Wednesday, January 11, 2012
New journal cover in Molecular Ecology: Vicariance divergence and gene flow among islet populations of an endemic lizard
I study genetic, morphological and behavioural divergence in islet populations of the Skyros wall lizard, Podarcis gaigeae. This species shows strong morphological divergence, including island gigantism (see the cover image, with adult male lizards from mainland populations to the left and islet populations to the right ). In this paper (found here) we have used isolation with migration models to investigate divergence times and levels of gene flow between islet populations and their closest mainland populations. Such background information is valuable for example for inferring rates of morphological and genetical divergence. Our results support that the studied islet populations have been sequentially separated by rising sea levels in the Aegean.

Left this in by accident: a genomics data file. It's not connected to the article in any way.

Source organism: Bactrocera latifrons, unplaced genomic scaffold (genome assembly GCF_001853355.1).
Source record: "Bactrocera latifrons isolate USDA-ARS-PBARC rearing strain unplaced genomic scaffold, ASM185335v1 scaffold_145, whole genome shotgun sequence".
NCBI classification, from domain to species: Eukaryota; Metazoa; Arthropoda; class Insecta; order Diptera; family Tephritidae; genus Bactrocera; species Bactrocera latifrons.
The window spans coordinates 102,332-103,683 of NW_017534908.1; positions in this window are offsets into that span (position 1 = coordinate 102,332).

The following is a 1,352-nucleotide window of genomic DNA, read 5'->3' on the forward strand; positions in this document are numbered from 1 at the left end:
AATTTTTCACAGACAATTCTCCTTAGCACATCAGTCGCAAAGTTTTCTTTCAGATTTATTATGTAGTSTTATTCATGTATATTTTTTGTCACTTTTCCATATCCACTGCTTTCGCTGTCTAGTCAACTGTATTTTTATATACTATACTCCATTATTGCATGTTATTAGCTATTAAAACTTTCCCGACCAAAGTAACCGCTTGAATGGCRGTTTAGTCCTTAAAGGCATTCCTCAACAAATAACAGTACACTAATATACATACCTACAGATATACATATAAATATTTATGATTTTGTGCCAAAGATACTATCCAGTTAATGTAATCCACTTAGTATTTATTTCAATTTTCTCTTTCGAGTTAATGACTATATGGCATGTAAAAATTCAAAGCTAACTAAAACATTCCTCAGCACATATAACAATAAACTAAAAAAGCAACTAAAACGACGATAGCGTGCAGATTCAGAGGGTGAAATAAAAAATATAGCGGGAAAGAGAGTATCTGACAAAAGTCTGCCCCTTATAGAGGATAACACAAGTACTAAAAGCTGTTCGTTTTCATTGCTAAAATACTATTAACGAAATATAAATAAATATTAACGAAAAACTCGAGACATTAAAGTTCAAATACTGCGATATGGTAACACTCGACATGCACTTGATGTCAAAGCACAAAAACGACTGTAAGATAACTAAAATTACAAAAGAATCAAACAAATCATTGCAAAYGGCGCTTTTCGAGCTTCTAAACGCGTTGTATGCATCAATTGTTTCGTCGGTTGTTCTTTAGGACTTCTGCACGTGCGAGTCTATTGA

Allopatry and allopatric speciation can arise through two different mechanisms: vicariance or colonization through dispersal. Distinguishing between these different allopatric mechanisms is difficult and one of the major challenges in biogeographical research. Here, we address whether allopatric isolation in an endemic island lizard is the result of vicariance or dispersal. We estimated the amount and direction of gene flow during the divergence of isolated islet populations and subspecies of the endemic Skyros wall lizard Podarcis gaigeae, a phenotypically variable species that inhabits a major island and small islets in the Greek archipelago. We applied isolation-with-migration models to estimate population divergence times, population sizes and gene flow between islet–mainland population pairs. Divergence times were significantly correlated with independently estimated geological divergence times. This correlation strongly supports a vicariance scenario where islet populations have sequentially become isolated from the major island. We did not find evidence for significant gene flow within P. g. gaigeae. However, gene-flow estimates from the islet to the mainland populations were positively affected by islet area and negatively by distance between the islet and mainland. We also found evidence for gene flow from one subspecies (P. g. weigandi) into another (P. g. gaigeae), but not in the other direction. Ongoing gene flow between the subspecies suggests that even in this geographically allopatric scenario with the sea posing a strong barrier to dispersal, divergence with some gene flow is still feasible.